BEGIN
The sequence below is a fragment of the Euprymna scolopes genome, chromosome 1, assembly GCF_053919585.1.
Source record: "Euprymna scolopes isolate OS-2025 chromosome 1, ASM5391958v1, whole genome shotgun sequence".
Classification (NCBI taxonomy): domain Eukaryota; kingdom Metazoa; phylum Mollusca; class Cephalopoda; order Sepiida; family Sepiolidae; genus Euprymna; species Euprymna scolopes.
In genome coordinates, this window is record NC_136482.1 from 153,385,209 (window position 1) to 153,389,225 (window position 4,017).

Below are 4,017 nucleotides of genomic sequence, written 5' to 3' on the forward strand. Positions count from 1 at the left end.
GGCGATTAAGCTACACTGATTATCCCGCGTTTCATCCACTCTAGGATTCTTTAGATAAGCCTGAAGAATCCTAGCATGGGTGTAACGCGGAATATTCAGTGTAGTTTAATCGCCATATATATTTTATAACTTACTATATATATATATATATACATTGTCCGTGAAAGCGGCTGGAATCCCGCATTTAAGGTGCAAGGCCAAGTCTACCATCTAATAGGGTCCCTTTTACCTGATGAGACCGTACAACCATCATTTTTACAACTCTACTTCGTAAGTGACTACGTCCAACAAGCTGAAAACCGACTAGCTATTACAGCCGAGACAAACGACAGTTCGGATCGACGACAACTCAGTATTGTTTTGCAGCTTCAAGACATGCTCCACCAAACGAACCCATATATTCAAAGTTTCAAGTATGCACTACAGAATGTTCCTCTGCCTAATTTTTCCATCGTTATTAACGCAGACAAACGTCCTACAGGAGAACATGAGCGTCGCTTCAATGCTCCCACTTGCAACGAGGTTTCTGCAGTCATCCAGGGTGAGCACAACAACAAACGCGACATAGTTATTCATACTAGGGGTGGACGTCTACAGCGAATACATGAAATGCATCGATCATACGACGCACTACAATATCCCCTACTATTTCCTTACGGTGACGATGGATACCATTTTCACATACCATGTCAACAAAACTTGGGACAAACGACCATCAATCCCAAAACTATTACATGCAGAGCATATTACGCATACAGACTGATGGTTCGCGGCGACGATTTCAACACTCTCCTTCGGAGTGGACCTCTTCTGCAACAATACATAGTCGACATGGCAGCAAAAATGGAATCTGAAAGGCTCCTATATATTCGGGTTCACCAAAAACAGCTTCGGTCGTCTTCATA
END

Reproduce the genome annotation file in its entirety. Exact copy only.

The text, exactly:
The sequence below is a fragment of the Euprymna scolopes genome, chromosome 1, assembly GCF_053919585.1.
Source record: "Euprymna scolopes isolate OS-2025 chromosome 1, ASM5391958v1, whole genome shotgun sequence".
Classification (NCBI taxonomy): domain Eukaryota; kingdom Metazoa; phylum Mollusca; class Cephalopoda; order Sepiida; family Sepiolidae; genus Euprymna; species Euprymna scolopes.
In genome coordinates, this window is record NC_136482.1 from 153,385,209 (window position 1) to 153,389,225 (window position 4,017).

Below are 4,017 nucleotides of genomic sequence, written 5' to 3' on the forward strand. Positions count from 1 at the left end.
GGCGATTAAGCTACACTGATTATCCCGCGTTTCATCCACTCTAGGATTCTTTAGATAAGCCTGAAGAATCCTAGCATGGGTGTAACGCGGAATATTCAGTGTAGTTTAATCGCCATATATATTTTATAACTTACTATATATATATATATATACATTGTCCGTGAAAGCGGCTGGAATCCCGCATTTAAGGTGCAAGGCCAAGTCTACCATCTAATAGGGTCCCTTTTACCTGATGAGACCGTACAACCATCATTTTTACAACTCTACTTCGTAAGTGACTACGTCCAACAAGCTGAAAACCGACTAGCTATTACAGCCGAGACAAACGACAGTTCGGATCGACGACAACTCAGTATTGTTTTGCAGCTTCAAGACATGCTCCACCAAACGAACCCATATATTCAAAGTTTCAAGTATGCACTACAGAATGTTCCTCTGCCTAATTTTTCCATCGTTATTAACGCAGACAAACGTCCTACAGGAGAACATGAGCGTCGCTTCAATGCTCCCACTTGCAACGAGGTTTCTGCAGTCATCCAGGGTGAGCACAACAACAAACGCGACATAGTTATTCATACTAGGGGTGGACGTCTACAGCGAATACATGAAATGCATCGATCATACGACGCACTACAATATCCCCTACTATTTCCTTACGGTGACGATGGATACCATTTTCACATACCATGTCAACAAAACTTGGGACAAACGACCATCAATCCCAAAACTATTACATGCAGAGCATATTACGCATACAGACTGATGGTTCGCGGCGACGATTTCAACACTCTCCTTCGGAGTGGACCTCTTCTGCAACAATACATAGTCGACATGGCAGCAAAAATGGAATCTGAAAGGCTCCTATATATTCGGGTTCACCAAAAACAGCTTCGGTCGTCTTCATA